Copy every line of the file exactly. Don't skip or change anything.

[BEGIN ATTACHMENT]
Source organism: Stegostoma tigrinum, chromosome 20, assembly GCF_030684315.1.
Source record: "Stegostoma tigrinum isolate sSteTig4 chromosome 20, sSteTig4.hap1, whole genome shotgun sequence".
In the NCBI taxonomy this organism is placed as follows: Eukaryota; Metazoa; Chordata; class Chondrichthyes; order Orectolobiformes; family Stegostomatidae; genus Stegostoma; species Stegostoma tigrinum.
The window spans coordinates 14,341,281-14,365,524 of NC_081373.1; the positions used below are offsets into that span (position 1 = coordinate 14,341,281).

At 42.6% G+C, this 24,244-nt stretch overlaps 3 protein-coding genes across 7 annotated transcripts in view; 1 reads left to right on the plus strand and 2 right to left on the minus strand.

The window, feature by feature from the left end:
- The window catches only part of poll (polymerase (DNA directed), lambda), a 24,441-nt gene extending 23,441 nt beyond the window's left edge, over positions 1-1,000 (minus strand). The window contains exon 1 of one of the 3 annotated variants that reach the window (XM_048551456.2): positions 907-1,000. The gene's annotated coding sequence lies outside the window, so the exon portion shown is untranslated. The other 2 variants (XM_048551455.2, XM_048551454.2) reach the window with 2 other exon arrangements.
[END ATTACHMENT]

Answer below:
Source organism: Stegostoma tigrinum, chromosome 20, assembly GCF_030684315.1.
Source record: "Stegostoma tigrinum isolate sSteTig4 chromosome 20, sSteTig4.hap1, whole genome shotgun sequence".
In the NCBI taxonomy this organism is placed as follows: Eukaryota; Metazoa; Chordata; class Chondrichthyes; order Orectolobiformes; family Stegostomatidae; genus Stegostoma; species Stegostoma tigrinum.
The window spans coordinates 14,341,281-14,365,524 of NC_081373.1; the positions used below are offsets into that span (position 1 = coordinate 14,341,281).

At 42.6% G+C, this 24,244-nt stretch overlaps 3 protein-coding genes across 7 annotated transcripts in view; 1 reads left to right on the plus strand and 2 right to left on the minus strand.

The window, feature by feature from the left end:
- The window catches only part of poll (polymerase (DNA directed), lambda), a 24,441-nt gene extending 23,441 nt beyond the window's left edge, over positions 1-1,000 (minus strand). The window contains exon 1 of one of the 3 annotated variants that reach the window (XM_048551456.2): positions 907-1,000. The gene's annotated coding sequence lies outside the window, so the exon portion shown is untranslated. The other 2 variants (XM_048551455.2, XM_048551454.2) reach the window with 2 other exon arrangements.